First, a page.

Our Guide: Honolulu City Lights 2016
Insider tips to making the most of this family favorite event
From the best bathroom to a way to avoid long wait at the keiki rides, here are our tips to navigating Honolulu City Lights.
Editor’s Note: This was first published in 2014 and has been refreshed to update the information for 2016.
Oahu families know it’s Christmas when Shaka Santa arrives at Honolulu Hale. The annual Honolulu City Lights has grown enormously from its beginning in 1985, when a 50-foot Norfolk tree was illuminated by nothing more than flood lights. Now, the month-long celebration includes everything from kiddie rides to food booths, and, of course, tons of interactive photo opportunities. We chatted with Carol Costa, who has been with the Friends of Honolulu City Lights for many years, to find out what’s new and her top tips to enjoying the city’s most festive event.
The Honolulu City Lights opens on December 3, kicking off with the tree lighting ceremony and the electric light parade at 6 p.m. The ceremony includes live music, rides and Santa.
Arrive around 4 p.m.–That way, Costa says, you can grab a free space in the centrally-located municipal parking lot. Plus, the food booths and keiki rides will be open at that time. So you can have dinner and take a turn on the mini Ferris wheel before the lines get too long after the parade. Mayor Kirk Caldwell will start the ceremony with Billy V acting as emcee. University of Hawaii football coach Nick Rolovich will flip the switch to turn on the lights at 6:30 p.m.
Head downtown for the parade–“When you’re watching the parade by City Hall it’s 10 people deep, but when you’re by Bishop and King Streets it’s three people deep,” she says. Not only will it be a better parade-watching experience because there will be less people closer to the parade’s start at Aala Park, but she also points out that the parade stops once it gets to City Hall so you’ll miss that sense of awe watching the floats pass by if you stay there.
If the parade is your priority, Costa recommends skipping the tree lighting ceremony so you can get a prime spot. The parade units start walking from Aala Park at 6 p.m.
Can’t make it on Dec. 3? Watch the parade live on Olelo Channel 49. It will rebroadcast again on Tuesday, Dec. 20 at 6 p.m., Wednesday, Dec. 21 at 8 a.m. and again after Christmas. Or you can watch a one-hour special about the parade on KITV4 on Friday, Dec. 23 from 7 to 8 p.m.
Follow Santa–Once the jolly elf passes you, make your way back to Honolulu Hale. The parade floats will be parked on the closed road, giving kid a chance to take photos in front of the decorated car. Some city vehicles will even be open for children to get into including a city garbage truck that Costa swears is clean enough to eat off of. The photo ops end at 8:30 p.m.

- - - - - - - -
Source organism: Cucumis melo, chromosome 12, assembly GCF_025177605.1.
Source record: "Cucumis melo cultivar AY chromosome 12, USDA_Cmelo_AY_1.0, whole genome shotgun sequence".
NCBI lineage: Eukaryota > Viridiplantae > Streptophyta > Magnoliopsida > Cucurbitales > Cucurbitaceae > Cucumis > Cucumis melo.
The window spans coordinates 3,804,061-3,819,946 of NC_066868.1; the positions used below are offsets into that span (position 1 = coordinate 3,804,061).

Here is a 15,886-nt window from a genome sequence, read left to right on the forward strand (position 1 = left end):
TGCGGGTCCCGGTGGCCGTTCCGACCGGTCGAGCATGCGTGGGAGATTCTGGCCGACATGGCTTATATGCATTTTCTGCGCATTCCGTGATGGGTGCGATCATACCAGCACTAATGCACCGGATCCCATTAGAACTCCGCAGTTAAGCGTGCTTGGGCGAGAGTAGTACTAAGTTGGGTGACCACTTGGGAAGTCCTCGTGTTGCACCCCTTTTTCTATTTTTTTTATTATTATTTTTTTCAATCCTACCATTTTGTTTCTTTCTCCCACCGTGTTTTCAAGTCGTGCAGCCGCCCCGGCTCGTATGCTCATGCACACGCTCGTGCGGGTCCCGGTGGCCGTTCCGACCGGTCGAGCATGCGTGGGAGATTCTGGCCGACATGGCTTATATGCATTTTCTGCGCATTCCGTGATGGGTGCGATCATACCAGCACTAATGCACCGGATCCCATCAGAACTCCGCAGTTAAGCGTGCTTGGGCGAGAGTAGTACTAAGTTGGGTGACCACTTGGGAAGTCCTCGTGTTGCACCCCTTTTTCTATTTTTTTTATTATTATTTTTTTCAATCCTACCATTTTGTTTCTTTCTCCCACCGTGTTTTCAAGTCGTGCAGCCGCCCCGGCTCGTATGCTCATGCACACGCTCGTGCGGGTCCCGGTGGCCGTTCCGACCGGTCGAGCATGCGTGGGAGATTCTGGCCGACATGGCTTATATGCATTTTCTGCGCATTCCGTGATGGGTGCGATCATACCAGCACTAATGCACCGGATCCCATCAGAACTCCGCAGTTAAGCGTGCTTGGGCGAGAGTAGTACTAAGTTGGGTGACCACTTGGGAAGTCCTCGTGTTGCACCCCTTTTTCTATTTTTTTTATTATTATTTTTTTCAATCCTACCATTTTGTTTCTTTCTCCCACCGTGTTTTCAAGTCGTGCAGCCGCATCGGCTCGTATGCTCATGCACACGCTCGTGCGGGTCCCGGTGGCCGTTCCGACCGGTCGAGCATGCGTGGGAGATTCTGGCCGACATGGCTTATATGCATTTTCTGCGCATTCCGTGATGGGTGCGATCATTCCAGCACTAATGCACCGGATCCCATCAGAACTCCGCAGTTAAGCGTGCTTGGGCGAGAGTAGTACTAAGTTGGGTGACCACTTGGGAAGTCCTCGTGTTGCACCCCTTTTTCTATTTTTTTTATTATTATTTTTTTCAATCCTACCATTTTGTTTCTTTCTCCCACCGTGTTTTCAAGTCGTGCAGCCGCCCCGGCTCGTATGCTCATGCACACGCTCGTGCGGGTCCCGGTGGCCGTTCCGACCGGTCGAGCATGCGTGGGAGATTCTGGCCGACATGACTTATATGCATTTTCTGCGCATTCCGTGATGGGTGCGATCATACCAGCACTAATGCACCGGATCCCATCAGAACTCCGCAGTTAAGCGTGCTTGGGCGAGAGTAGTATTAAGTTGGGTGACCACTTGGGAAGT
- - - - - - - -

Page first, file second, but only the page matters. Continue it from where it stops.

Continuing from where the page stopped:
However, if your priority is a free photo with Santa, head straight to the Honolulu Hale Courtyard. That’s where he will be opening night.
Look and listen for the choir–One new display will make its debut in 2014. A large sculpture of a keiki choir will actually sing!
Several live entertainers will also be on hand for opening night. Starting at 7:30 p.m., enjoy music of the season by Blayne Asing, Mailani Makainai and Sean Naauo.
Take advantage of free activities–Shaka Santa, interactive displays, keiki rides, the decorated trees inside Honolulu Hale can be enjoyed throughout the celebration. But every year, there are a few special nights with free activities for families.
December 3, 9, 16 and 23–Free picture taking with Santa in the Honolulu Hale Courtyard from 7-9 p.m. Note that if Friday nights are busy for you, Opening Night is the only Saturday Santa opportunity.
December 17–Movie night from 7 to 9 p.m.
December 23–Free milk and cookie night in front of the tree from 6:30-8:30 p.m.
Bathroom break–Skip the restroom, and the typically long lines, at Honolulu Hale. There is a large mobile restroom by the Sky Gate near the rides. Costa says it usually has a shorter line and the bathrooms are clean.
Know the menu–Typically, you’ll find the most food vendors at the City Lights opening night. After that, you can usually choose from favorites including Papa John’s pizza, Leonard’s malasadas, popcorn and soda. Otherwise, pack a picnic dinner. There is plenty of open green space on the grounds.
Leave time to drive around–Don’t forget that Honolulu Hale isn’t the only place decorated for the holidays. On your way out, make sure to go past the Board of Water Supply (you may have to pass it a few times so you can see the Christmas tree and flower light displays actually “grow”), past the State Capitol and through downtown to see the festive looks of buildings such as the Department of Transportation and the holiday displays in front of the banks.
Honolulu City Lights runs from December 3 through January 1. Learn more about the events and schedules at honolulucitylights.org.
There is a lot more fun for families this holiday season. Also in our Holiday Corner, find a full listing of parades on Oahu, our guide to more than 30 family-friendly events and new festive crafts, snacks and present ideas every week through December 25.